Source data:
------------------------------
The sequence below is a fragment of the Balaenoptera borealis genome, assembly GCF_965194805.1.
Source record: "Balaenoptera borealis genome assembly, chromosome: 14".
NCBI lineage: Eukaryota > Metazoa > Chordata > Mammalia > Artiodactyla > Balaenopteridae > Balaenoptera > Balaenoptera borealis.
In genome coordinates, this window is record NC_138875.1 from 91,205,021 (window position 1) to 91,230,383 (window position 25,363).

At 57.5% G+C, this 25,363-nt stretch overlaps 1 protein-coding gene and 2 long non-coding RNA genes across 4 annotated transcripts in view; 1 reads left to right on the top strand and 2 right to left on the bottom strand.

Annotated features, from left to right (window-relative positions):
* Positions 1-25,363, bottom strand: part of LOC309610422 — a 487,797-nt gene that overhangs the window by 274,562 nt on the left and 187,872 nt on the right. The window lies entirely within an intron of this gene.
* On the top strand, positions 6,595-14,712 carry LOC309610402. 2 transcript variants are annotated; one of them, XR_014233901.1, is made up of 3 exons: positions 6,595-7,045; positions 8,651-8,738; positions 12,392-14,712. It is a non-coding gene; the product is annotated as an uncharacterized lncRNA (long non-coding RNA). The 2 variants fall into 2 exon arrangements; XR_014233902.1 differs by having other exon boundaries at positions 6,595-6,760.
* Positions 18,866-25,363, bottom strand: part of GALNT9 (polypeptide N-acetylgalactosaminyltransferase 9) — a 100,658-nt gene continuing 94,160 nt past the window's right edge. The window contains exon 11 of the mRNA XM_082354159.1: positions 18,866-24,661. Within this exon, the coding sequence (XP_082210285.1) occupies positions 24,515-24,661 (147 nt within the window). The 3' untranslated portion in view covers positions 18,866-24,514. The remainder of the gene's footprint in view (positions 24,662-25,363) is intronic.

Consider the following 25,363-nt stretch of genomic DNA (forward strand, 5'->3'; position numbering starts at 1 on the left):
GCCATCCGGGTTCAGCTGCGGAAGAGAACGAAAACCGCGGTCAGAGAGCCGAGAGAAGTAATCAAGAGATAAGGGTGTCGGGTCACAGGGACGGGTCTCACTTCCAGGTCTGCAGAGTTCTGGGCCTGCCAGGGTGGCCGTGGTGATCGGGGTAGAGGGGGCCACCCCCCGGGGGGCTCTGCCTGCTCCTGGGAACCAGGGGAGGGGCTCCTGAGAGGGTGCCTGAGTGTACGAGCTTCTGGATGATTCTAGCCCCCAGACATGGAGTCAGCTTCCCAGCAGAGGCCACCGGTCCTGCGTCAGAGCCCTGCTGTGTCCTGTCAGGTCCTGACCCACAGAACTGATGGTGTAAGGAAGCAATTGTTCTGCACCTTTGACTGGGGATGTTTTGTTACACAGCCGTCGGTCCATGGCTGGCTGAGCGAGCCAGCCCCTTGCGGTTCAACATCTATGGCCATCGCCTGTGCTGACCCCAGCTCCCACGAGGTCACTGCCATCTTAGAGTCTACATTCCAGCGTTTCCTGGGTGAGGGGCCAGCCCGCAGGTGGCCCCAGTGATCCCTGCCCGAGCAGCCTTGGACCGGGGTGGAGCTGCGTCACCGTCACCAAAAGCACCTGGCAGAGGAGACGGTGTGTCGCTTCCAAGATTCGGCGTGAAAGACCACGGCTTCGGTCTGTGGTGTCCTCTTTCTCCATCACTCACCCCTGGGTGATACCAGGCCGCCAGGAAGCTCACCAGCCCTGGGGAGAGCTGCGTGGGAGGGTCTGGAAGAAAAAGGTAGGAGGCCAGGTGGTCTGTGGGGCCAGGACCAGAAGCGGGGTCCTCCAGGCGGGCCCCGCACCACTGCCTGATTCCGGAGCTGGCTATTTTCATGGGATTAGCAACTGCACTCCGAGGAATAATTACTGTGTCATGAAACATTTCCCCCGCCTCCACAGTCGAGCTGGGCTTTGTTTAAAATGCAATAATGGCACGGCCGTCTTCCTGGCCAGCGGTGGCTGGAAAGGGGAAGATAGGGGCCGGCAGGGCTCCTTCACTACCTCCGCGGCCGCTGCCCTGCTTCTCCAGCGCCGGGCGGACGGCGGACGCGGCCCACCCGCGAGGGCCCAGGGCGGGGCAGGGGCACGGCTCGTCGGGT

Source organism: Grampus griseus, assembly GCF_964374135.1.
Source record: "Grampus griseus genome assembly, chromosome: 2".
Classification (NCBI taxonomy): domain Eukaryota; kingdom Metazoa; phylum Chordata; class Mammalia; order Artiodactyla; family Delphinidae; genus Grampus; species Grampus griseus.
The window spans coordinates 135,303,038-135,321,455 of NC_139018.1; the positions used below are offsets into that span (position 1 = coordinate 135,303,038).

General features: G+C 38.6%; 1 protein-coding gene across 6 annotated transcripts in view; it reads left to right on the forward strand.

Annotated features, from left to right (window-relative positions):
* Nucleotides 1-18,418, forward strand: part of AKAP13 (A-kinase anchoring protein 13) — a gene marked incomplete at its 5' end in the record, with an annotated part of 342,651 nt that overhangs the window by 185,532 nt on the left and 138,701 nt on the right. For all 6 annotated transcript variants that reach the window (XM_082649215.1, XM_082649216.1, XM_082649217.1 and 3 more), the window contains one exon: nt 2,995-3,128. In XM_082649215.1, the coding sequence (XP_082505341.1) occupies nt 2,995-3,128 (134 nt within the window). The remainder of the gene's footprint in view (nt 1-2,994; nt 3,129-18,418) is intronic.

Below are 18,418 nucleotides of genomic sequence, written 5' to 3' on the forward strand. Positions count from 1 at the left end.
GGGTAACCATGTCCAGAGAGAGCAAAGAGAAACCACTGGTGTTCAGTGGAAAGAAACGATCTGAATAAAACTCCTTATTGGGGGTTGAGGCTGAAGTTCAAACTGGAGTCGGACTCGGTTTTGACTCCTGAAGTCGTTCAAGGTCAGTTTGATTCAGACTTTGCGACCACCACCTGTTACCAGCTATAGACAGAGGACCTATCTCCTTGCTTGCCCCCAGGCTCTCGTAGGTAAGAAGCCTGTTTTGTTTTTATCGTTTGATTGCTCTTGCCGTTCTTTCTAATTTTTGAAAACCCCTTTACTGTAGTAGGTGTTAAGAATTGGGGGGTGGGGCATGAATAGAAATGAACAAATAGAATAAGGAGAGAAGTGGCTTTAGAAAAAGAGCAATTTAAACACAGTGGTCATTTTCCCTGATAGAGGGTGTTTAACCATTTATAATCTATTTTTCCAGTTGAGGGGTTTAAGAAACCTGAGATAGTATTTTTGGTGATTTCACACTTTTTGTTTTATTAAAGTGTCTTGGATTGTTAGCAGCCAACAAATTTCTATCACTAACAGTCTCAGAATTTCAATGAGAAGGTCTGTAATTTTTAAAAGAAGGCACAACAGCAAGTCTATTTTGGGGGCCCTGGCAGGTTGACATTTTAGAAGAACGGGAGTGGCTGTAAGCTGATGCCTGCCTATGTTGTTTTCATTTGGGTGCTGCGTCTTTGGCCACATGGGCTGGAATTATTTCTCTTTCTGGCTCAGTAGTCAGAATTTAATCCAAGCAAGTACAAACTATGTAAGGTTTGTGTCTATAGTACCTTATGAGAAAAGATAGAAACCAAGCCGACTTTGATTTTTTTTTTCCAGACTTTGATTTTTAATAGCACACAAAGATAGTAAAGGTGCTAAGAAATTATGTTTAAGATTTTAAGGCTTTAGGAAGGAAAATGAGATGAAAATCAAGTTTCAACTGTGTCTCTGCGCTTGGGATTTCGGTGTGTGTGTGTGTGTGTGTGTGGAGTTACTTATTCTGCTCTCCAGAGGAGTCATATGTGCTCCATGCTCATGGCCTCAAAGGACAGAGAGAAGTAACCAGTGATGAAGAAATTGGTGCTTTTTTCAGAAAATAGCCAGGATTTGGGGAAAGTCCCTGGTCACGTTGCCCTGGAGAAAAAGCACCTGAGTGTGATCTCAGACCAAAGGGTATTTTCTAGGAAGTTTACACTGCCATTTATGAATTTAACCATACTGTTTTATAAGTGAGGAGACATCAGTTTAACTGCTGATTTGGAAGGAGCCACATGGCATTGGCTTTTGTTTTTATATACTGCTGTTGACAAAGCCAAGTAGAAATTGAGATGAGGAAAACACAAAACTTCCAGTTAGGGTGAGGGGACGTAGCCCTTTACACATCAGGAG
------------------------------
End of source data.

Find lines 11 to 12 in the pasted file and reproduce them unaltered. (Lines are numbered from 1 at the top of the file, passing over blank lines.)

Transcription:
GCCATCCGGGTTCAGCTGCGGAAGAGAACGAAAACCGCGGTCAGAGAGCCGAGAGAAGTAATCAAGAGATAAGGGTGTCGGGTCACAGGGACGGGTCTCACTTCCAGGTCTGCAGAGTTCTGGGCCTGCCAGGGTGGCCGTGGTGATCGGGGTAGAGGGGGCCACCCCCCGGGGGGCTCTGCCTGCTCCTGGGAACCAGGGGAGGGGCTCCTGAGAGGGTGCCTGAGTGTACGAGCTTCTGGATGATTCTAGCCCCCAGACATGGAGTCAGCTTCCCAGCAGAGGCCACCGGTCCTGCGTCAGAGCCCTGCTGTGTCCTGTCAGGTCCTGACCCACAGAACTGATGGTGTAAGGAAGCAATTGTTCTGCACCTTTGACTGGGGATGTTTTGTTACACAGCCGTCGGTCCATGGCTGGCTGAGCGAGCCAGCCCCTTGCGGTTCAACATCTATGGCCATCGCCTGTGCTGACCCCAGCTCCCACGAGGTCACTGCCATCTTAGAGTCTACATTCCAGCGTTTCCTGGGTGAGGGGCCAGCCCGCAGGTGGCCCCAGTGATCCCTGCCCGAGCAGCCTTGGACCGGGGTGGAGCTGCGTCACCGTCACCAAAAGCACCTGGCAGAGGAGACGGTGTGTCGCTTCCAAGATTCGGCGTGAAAGACCACGGCTTCGGTCTGTGGTGTCCTCTTTCTCCATCACTCACCCCTGGGTGATACCAGGCCGCCAGGAAGCTCACCAGCCCTGGGGAGAGCTGCGTGGGAGGGTCTGGAAGAAAAAGGTAGGAGGCCAGGTGGTCTGTGGGGCCAGGACCAGAAGCGGGGTCCTCCAGGCGGGCCCCGCACCACTGCCTGATTCCGGAGCTGGCTATTTTCATGGGATTAGCAACTGCACTCCGAGGAATAATTACTGTGTCATGAAACATTTCCCCCGCCTCCACAGTCGAGCTGGGCTTTGTTTAAAATGCAATAATGGCACGGCCGTCTTCCTGGCCAGCGGTGGCTGGAAAGGGGAAGATAGGGGCCGGCAGGGCTCCTTCACTACCTCCGCGGCCGCTGCCCTGCTTCTCCAGCGCCGGGCGGACGGCGGACGCGGCCCACCCGCGAGGGCCCAGGGCGGGGCAGGGGCACGGCTCGTCGGGT

Source organism: Grampus griseus, assembly GCF_964374135.1.